Attention Deficit/Hyperactivity Disorder, also known as ADHD, is easy to confuse with Bipolar Disorder. Add to that the chaos of adolescence and the new behaviors your teen might be exhibiting, it could be difficult to know what to share with a mental health professional who is preparing to diagnose your child.
The adolescent brain is still developing. Neurons are still firing, making new connections, and their emotional landscape is still maturing. It’s no different than the infant who needs to babble before talking in full sentences. Teens need to have immature emotional experiences – like having angry outbursts, tantrums, or lonely wandering – before growing into mature ones.
Despite this recognition, many teens in recent years are being diagnosed with teen bipolar disorder. Some clinicians say that there is an excessive amount of diagnosing bipolar among adolescents, while others believe that it is appropriate because the age of onset for this psychological disorder is late adolescence.
What is ADHD?
ADHD is a disorder that is commonly co-diagnosed with Bipolar Disorder. However, its symptoms are distinctly different than those of Bipolar, and nonetheless, they are easy to mix up. For this reason, the list below is for illustrating their differences.
First, let us explore ADHD in more detail. It’s a disorder that is characterized by difficulty in paying attention to details, impulsivity, hyperactivity, making careless mistakes, trouble listening to others, problems with organization, and distractibility. It typically shows up in children much earlier than Bipolar Disorder. ADHD will begin to show its signs at around age 7 or 8, while Bipolar Disorder will become evident around ages 15-19. Although both disorders might reveal their symptoms earlier or later in childhood, these are the typical age ranges in which they begin to emerge.
You might already be able to detect the similarities in symptoms between the two. If your child has already been diagnosed with Bipolar Disorder, you know that during his or her manic episode, there are symptoms that are similar to those described above for ADHD. However, let us explore those differences now.
Differences between Bipolar and ADHD:
ADHD: Hyperactivity, impulsivity, but not usually accompanied by elation or grandiosity
Bipolar: Manic episodes are distinct periods of an elated mood, grandiosity, along with a decreased need for sleep
ADHD: Problems with distractibility, attention, organization, and memory are consistent.
Bipolar: Problems with attention, distractibility, and impulsivity are usually signs of a manic episode.
ADHD: Moods do not fluctuate widely.
Bipolar: There is a rapid cycling of moods, ranging from one extreme to the other.
ADHD: The age of onset is usually under 10 years old.
Bipolar: The age of onset is typically during mid to late adolescence.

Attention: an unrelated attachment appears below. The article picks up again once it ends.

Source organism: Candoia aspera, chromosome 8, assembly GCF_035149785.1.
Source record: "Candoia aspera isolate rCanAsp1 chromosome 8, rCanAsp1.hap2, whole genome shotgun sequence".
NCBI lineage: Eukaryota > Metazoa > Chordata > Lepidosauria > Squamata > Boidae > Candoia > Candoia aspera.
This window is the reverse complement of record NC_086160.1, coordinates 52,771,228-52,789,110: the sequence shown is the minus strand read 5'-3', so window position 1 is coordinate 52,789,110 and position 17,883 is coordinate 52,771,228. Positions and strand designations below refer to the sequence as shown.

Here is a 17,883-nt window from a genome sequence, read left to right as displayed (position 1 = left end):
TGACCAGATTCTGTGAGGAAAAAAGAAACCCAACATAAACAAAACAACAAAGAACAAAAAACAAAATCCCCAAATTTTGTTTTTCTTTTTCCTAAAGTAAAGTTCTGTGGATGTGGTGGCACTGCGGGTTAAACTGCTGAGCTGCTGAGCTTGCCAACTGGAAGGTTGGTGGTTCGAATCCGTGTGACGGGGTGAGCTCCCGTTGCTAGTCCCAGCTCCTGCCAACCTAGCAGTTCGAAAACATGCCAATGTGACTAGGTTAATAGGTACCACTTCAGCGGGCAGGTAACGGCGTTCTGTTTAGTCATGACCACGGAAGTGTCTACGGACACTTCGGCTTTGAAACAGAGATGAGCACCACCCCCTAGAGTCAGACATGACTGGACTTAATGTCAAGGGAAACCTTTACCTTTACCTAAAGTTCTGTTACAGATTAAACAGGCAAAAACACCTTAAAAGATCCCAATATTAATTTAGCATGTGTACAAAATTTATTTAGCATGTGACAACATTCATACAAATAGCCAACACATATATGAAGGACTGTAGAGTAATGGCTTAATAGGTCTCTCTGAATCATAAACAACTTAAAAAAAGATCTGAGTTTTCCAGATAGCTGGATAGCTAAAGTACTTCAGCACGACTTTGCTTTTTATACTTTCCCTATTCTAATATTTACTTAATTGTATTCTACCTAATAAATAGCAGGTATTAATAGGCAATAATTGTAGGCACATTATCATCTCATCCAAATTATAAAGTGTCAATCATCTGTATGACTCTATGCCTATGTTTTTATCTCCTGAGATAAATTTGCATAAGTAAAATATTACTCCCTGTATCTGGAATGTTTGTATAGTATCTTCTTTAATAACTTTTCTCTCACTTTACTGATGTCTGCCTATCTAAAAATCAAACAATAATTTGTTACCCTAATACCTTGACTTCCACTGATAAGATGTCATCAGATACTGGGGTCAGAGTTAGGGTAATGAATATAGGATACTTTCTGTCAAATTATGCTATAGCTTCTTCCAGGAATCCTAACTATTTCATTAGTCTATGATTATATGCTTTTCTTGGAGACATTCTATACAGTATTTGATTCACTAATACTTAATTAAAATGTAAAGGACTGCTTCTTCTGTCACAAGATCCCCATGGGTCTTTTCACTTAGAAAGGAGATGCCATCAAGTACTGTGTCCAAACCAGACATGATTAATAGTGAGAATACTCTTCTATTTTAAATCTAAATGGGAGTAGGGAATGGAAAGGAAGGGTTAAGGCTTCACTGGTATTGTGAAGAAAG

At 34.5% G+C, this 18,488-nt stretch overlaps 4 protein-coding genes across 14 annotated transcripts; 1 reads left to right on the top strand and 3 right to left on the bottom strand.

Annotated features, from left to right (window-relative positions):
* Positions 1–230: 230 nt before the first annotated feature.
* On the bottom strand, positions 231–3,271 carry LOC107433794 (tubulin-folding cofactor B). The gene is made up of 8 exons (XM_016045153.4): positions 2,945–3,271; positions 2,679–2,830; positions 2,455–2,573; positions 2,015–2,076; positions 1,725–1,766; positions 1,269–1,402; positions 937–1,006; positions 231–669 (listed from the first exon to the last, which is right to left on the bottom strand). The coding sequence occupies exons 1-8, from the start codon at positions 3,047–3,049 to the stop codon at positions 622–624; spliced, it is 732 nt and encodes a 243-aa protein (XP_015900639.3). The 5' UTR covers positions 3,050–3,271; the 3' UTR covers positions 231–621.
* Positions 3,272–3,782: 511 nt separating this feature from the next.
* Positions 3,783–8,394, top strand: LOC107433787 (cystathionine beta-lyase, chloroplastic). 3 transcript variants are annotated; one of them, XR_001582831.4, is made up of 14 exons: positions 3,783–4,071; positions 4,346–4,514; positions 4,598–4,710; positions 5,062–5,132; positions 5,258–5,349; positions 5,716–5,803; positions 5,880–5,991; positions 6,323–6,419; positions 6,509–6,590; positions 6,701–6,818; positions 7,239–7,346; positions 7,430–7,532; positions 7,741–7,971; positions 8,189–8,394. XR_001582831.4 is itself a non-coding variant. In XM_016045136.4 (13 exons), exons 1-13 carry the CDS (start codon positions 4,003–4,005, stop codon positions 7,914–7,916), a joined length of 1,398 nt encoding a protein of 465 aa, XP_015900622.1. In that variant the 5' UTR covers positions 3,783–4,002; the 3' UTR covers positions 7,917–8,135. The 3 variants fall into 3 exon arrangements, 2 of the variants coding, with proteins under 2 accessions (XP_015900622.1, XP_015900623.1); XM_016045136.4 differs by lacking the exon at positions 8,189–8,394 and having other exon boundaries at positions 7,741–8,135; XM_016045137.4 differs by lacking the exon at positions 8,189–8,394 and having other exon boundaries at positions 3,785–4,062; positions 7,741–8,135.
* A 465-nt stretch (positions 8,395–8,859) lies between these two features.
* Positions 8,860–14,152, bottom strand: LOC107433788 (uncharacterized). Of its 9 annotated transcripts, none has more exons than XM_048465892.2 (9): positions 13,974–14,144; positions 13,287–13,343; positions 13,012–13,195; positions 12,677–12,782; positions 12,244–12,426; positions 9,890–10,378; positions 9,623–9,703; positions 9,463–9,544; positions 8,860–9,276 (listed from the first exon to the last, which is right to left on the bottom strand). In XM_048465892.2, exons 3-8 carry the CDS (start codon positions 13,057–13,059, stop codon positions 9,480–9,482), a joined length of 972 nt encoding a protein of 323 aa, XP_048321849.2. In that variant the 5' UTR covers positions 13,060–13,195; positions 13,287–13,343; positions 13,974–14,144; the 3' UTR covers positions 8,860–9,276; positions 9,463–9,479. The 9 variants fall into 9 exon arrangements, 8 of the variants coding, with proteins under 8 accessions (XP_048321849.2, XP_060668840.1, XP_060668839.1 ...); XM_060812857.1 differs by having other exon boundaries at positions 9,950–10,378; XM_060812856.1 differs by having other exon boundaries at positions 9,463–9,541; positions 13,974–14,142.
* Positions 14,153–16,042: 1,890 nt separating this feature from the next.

ADHD: More common in boys
Bipolar: Common between both boys and girls equally
ADHD: Irritability, fast speech, and increase levels of energy are symptoms that are stable.
Bipolar: Irritability, fast speech, and increase levels of energy are the result of mood swings.
The symptoms of depressed teens include persistent changes in their functioning at school or home, possible self harm behavior, withdrawal, or shifts in energy or sleep. If a teen is experiencing these symptoms, it’s possible to begin to wonder whether he or she will eventually have a manic episode, which will eventually lead to a diagnosis of bipolar disorder. Research indicates that those who develop depression earlier in life have a higher risk of developing bipolar disorder. Some of the risk factors that would turn a diagnosis of depression into bipolar include: repeated episodes of depression, family history of bipolar disorder, how a teen responds to anti-depressants (such as medication being ineffective or effective at the start and later stop working), and among those who have a very high energy personality, sometimes referred to as hyperthymic.
If a child is angry, he or she might have behavioral explosions, mood swings, and perhaps an inability to meet the demands of life. However, this may or may not be the reason to diagnose a teen with bipolar disorder. There are other possible diagnoses such as depression, anxiety, learning difficulties, sleep disturbances, stress, or medical issues. A depressed teens, for example, might not have the skills for managing unbearable sadness. As a result, they might appear angry instead. Their anger might also be a symptom of an unrecognized medical concern or a teen’s inability to manage stress.
Although, ADHD is diagnosed along with Bipolar Disorder in about 60-90% of teens, this list is meant to point out the clear differences between these two disorders. As a parent, you’re likely searching for information to help you understand the behavior of your child. This article is to know the differences between teen ADHD and Teen Bipolar disorder.
Regardless of the above distinctions, what is clear among clinicians is that an episode of mania or hypomania must be present in order to diagnose a teen with bipolar disorder. The above list points out that just because a teen throws a fit or is hyperactive in some way, doesn’t mean that he or she has bipolar disorder. Instead, a thorough psychological examination is required in order to make an accurate diagnosis. Of course, with an accurate diagnosis the appropriate treatment – therapy and/or medication – can follow.